Currently the async foundations roadmap does include a note on "async overloading", but it's marked as "slightly past the horizon". I think given this has implications for async iteration, async IO, and every other async libs API, we should make sure we've properly investigated async overloading before we make any changes to the stdlib which would be incompatible with it.

To summarize what we've covered so far:

  1. Async Rust is currently on a trajectory to doubling the API surface of IO APIs in the stdlib.
  2. Async overloading could provide a way out for us, enabling us to add async IO APIs to the stdlib while keeping the number of IO APIs in the stdlib to its current number.
  3. As long as we don't stabilize Stream, async IO traits, or any other async IO types we should be capable of introducing async overloading without any sharp edges.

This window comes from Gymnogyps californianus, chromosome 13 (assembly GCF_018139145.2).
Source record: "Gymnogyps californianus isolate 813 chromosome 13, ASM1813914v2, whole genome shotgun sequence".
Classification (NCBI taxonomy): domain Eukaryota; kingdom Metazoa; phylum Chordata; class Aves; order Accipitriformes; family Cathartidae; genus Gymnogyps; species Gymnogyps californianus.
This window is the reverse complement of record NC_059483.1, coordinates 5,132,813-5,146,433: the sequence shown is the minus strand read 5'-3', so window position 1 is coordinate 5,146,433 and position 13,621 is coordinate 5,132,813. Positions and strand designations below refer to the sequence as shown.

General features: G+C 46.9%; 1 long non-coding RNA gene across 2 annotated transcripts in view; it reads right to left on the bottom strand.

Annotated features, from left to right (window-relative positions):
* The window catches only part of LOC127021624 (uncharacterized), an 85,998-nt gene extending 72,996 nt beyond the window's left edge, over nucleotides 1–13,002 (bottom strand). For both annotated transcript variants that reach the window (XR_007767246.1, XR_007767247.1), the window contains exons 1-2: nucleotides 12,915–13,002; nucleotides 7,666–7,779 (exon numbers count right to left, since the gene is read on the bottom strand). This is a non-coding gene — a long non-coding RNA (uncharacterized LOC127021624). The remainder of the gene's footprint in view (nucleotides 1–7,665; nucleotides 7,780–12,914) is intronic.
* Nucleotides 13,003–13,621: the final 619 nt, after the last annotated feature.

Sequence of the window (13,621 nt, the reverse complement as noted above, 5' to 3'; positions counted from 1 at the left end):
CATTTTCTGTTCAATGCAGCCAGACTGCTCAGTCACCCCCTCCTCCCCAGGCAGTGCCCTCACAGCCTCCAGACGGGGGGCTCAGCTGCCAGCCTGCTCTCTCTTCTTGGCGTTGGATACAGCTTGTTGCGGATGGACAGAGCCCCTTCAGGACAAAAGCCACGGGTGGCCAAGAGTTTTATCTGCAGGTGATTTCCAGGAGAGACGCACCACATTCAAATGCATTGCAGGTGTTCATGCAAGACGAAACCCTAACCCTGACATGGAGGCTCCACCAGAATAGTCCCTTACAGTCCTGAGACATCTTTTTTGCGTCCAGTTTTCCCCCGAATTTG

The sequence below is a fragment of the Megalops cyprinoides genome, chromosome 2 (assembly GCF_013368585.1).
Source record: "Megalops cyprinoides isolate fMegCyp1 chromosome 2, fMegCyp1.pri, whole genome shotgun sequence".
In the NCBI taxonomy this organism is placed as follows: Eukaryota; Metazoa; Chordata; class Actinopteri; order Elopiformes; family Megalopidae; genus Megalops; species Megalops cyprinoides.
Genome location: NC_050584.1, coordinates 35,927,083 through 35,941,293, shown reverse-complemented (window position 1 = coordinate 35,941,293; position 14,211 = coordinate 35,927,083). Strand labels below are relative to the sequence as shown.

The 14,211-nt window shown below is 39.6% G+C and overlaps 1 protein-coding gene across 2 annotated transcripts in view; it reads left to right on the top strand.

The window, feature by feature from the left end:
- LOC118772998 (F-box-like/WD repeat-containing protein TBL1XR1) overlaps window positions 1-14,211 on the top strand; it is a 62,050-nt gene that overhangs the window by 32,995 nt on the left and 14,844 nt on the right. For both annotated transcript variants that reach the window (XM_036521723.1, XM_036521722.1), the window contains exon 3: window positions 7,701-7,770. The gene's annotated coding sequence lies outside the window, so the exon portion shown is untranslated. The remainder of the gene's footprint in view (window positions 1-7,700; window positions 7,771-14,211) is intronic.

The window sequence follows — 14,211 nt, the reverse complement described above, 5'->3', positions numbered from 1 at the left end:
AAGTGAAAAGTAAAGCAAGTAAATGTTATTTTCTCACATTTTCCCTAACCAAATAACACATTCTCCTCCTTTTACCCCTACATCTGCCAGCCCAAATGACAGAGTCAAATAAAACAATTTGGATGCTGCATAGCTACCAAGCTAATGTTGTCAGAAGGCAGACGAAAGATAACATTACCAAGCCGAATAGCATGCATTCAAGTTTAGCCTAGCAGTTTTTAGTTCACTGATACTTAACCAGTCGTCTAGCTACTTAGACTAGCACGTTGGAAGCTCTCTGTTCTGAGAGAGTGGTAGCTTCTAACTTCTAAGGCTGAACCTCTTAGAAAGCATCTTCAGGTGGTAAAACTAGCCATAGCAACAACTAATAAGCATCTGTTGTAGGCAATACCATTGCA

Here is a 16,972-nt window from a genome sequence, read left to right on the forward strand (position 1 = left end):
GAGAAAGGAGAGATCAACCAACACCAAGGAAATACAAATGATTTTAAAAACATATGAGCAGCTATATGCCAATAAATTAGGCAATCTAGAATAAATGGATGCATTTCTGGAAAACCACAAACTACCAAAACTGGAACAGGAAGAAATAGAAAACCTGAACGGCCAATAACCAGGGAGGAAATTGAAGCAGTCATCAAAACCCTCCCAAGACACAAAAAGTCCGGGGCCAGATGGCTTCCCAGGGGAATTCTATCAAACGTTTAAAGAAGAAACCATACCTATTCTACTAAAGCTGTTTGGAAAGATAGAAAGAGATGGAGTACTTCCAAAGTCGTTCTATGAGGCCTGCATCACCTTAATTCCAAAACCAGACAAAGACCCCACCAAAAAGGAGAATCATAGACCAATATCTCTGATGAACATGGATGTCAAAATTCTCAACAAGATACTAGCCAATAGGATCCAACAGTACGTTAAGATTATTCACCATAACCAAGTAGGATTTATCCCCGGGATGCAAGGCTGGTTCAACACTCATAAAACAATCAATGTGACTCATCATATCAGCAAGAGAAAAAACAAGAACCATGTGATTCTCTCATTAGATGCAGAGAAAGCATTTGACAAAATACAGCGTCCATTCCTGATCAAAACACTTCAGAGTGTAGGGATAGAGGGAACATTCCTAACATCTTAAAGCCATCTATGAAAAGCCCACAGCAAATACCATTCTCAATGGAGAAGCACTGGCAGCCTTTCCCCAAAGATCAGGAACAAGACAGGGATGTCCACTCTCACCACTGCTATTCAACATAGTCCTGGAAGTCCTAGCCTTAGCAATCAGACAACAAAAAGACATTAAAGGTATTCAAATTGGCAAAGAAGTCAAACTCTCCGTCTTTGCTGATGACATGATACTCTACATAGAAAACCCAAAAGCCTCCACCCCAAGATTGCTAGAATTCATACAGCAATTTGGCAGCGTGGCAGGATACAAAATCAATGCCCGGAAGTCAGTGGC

4. Because async overloading informs the implementation of all of the async types in the stdlib, investigating its feasiblity should be a priority for the async WG.

My hopes of this post is that it convinces folks that async overloading is an idea worth taking seriously before we continue with any other designs. And to perform a feasibility study whether this could actually work from a language, libs, and compiler perspective.

Thanks to: Eric Holk, Irina Shestak, James Halliday, Scott McMurray, and Wesley Wiser for helping review this post prior to publishing.